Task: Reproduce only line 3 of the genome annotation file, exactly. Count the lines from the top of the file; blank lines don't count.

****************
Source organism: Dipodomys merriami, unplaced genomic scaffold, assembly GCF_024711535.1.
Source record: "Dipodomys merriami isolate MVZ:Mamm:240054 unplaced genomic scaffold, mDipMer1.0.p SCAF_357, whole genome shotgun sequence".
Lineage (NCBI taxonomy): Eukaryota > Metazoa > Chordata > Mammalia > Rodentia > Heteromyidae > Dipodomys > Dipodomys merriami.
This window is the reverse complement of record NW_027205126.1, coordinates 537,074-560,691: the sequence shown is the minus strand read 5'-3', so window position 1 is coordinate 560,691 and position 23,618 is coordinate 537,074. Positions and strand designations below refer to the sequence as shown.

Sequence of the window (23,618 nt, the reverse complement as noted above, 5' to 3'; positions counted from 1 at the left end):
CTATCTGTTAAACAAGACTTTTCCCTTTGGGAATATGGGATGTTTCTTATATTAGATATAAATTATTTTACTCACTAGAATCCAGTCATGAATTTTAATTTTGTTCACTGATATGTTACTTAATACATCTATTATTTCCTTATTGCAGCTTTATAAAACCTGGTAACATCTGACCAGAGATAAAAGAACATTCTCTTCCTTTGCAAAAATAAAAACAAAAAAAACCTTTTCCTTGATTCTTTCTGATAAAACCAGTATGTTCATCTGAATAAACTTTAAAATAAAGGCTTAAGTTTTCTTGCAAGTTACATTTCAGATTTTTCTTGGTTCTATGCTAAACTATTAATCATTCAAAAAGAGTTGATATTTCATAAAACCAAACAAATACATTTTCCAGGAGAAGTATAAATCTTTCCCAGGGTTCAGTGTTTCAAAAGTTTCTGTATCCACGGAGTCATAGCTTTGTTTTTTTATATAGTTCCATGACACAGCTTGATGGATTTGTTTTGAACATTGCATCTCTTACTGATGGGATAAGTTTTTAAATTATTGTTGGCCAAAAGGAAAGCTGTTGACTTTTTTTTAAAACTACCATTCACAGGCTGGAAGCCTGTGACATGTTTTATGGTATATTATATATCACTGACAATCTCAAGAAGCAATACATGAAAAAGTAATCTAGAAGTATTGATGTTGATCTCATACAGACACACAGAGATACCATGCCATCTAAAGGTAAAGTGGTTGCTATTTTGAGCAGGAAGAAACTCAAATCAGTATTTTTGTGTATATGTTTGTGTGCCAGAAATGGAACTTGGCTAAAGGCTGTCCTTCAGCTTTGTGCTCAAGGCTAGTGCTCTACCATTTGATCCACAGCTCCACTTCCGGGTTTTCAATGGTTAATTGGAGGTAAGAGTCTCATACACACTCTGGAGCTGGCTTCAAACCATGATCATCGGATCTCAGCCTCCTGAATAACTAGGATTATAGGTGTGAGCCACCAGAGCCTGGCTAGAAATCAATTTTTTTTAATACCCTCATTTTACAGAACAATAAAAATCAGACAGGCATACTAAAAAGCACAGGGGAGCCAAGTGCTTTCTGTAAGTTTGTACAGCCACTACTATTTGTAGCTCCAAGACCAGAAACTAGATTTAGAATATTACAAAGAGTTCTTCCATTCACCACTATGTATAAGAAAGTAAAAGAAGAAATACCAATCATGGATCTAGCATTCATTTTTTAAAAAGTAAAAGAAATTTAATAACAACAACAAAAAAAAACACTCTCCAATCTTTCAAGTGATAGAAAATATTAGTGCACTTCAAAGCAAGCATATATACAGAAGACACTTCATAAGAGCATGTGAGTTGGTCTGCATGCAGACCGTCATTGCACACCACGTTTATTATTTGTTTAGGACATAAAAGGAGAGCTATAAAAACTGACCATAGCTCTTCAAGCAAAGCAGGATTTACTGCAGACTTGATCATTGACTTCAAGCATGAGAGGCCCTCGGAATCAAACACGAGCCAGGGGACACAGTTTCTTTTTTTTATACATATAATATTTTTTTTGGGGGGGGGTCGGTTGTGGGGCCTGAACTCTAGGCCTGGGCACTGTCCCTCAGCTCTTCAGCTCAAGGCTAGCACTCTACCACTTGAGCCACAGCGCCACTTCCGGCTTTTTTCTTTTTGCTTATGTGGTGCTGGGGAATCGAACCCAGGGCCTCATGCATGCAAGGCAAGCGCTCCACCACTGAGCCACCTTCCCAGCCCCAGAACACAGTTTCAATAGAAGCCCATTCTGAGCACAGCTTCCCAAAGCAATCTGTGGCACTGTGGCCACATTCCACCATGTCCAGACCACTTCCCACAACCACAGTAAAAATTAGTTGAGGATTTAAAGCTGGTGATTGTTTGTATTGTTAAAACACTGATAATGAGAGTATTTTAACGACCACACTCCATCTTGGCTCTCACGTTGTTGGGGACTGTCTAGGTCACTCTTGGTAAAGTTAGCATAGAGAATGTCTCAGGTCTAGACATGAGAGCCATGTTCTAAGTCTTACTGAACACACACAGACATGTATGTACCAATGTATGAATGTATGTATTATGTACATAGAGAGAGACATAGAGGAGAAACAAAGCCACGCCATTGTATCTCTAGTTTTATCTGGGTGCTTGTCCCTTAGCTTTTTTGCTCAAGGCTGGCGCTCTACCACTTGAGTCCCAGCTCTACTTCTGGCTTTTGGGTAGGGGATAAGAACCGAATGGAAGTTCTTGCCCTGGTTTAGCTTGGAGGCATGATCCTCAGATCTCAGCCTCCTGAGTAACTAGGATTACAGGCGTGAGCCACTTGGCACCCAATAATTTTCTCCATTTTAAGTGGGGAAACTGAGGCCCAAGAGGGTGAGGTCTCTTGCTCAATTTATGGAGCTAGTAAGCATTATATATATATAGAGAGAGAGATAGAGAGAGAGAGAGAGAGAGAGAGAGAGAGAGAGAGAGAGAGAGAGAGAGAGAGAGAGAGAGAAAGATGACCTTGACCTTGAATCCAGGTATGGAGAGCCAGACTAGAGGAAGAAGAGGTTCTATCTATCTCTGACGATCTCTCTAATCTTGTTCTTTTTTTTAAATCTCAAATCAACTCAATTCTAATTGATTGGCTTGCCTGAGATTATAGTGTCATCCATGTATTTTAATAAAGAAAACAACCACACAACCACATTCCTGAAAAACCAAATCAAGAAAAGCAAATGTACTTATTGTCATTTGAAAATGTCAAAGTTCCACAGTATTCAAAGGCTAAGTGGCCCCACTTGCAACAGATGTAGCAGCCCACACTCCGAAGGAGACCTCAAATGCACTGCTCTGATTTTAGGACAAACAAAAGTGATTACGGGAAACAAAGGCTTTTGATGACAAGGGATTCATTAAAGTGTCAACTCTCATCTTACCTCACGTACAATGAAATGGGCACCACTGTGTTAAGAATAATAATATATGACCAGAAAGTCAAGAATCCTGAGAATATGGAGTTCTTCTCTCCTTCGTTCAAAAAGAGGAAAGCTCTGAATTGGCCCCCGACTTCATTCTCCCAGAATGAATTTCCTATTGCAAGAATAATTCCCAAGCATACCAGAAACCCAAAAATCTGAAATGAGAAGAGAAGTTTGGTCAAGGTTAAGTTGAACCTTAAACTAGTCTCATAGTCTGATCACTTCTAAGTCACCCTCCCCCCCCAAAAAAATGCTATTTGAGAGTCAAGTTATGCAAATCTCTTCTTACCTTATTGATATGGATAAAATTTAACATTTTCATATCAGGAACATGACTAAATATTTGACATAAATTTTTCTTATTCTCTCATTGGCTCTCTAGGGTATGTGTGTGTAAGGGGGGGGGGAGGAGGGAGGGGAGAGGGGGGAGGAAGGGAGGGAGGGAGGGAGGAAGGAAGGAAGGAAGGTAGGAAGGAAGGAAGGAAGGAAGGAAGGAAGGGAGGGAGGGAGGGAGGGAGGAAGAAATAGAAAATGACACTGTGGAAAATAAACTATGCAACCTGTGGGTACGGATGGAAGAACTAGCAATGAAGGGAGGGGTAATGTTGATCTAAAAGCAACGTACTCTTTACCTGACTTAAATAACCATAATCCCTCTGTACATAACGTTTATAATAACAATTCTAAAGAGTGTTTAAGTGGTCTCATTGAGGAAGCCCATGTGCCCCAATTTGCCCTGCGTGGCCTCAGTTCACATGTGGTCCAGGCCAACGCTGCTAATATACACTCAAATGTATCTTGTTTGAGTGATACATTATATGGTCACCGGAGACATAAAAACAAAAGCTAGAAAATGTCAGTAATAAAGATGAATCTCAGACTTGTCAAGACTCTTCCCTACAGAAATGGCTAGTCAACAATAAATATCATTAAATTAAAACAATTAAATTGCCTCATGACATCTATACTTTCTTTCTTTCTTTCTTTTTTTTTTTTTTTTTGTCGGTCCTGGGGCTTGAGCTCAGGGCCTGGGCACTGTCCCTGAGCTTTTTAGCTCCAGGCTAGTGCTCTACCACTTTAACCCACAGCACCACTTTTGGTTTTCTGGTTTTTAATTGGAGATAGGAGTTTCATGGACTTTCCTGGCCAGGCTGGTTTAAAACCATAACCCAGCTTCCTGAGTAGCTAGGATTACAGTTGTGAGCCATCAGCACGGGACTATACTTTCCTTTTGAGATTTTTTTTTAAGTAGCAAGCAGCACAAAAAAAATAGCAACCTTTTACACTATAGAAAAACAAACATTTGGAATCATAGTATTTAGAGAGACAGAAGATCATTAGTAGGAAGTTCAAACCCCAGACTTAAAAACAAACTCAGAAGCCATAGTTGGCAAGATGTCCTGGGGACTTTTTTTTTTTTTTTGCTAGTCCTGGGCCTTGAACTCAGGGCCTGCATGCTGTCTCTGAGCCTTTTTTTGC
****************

Lineage (NCBI taxonomy): Eukaryota > Metazoa > Chordata > Mammalia > Rodentia > Heteromyidae > Dipodomys > Dipodomys merriami.